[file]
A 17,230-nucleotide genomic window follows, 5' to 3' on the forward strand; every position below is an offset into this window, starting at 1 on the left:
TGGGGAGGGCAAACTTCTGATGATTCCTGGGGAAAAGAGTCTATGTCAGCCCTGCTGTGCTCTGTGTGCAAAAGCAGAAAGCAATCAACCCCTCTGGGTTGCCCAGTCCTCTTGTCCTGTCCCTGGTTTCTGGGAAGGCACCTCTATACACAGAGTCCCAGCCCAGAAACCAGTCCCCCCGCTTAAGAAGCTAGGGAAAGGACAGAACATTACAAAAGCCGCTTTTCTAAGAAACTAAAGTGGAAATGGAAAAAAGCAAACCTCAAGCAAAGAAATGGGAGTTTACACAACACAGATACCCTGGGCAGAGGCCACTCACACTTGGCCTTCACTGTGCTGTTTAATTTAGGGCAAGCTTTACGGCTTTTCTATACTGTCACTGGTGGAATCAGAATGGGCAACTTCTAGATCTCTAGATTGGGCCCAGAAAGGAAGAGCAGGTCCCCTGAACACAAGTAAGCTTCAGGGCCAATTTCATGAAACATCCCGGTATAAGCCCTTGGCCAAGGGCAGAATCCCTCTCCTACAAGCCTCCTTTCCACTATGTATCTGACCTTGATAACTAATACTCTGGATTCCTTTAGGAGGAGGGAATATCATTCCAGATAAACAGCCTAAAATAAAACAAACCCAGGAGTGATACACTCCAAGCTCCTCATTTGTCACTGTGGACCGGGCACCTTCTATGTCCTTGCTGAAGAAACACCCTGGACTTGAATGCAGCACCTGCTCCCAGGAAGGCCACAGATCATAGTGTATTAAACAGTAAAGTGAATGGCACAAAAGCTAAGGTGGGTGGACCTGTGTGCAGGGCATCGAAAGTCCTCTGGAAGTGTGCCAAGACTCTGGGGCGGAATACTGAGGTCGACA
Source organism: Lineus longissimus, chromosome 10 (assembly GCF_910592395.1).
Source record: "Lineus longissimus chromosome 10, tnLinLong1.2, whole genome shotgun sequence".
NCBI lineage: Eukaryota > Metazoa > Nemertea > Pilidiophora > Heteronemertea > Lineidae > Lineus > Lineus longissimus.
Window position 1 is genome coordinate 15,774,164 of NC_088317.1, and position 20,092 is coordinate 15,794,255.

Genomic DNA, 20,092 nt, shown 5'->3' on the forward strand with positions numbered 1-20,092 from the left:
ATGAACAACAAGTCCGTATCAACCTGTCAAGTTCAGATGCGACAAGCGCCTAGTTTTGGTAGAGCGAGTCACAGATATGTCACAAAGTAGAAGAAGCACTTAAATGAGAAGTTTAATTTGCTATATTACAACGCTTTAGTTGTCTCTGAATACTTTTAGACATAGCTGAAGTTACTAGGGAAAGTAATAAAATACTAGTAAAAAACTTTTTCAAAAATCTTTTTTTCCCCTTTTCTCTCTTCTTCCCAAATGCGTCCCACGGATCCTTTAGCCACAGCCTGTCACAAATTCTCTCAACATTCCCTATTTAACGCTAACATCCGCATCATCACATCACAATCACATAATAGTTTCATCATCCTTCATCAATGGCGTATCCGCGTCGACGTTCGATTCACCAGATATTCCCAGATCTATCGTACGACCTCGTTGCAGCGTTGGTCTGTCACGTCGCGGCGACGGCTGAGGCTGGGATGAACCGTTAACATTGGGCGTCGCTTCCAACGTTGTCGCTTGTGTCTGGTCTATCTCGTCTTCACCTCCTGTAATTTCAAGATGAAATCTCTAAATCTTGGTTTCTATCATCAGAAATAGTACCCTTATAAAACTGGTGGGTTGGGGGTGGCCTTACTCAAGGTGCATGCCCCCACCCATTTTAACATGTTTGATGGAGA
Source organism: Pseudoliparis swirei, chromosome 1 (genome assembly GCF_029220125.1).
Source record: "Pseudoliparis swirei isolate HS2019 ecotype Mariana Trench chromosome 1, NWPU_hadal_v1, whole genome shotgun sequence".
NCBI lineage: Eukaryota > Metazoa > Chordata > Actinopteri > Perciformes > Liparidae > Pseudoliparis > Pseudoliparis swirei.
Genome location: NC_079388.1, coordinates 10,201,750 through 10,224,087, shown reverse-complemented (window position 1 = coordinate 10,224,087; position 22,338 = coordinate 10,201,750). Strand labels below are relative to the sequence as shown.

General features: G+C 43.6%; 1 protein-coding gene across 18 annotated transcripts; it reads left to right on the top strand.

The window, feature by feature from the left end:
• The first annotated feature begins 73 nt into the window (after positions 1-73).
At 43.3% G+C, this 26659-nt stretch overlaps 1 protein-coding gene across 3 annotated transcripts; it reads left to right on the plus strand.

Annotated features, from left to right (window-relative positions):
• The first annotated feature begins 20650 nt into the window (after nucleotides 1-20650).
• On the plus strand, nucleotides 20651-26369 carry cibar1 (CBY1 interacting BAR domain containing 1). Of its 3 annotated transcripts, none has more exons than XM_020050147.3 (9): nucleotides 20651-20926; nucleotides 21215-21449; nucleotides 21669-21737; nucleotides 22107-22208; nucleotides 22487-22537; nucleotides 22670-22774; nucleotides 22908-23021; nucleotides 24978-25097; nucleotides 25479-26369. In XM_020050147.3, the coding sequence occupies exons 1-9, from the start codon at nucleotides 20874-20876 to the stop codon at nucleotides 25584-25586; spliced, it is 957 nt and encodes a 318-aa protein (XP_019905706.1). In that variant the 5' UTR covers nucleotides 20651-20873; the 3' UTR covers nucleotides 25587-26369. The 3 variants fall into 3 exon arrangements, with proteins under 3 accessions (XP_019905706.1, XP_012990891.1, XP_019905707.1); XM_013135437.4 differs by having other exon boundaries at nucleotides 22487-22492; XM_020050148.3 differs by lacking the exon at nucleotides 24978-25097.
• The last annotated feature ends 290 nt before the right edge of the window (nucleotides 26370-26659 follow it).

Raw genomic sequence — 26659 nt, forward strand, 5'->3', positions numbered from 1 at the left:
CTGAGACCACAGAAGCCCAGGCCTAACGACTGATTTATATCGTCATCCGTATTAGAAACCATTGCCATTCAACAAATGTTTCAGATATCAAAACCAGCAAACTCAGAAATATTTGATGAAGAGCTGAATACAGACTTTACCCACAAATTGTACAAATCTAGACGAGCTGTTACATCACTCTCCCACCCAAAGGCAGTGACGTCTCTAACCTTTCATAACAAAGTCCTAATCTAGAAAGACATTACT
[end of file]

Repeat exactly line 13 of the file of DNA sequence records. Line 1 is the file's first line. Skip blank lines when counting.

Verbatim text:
General features: G+C 43.6%; 1 protein-coding gene across 18 annotated transcripts; it reads left to right on the top strand.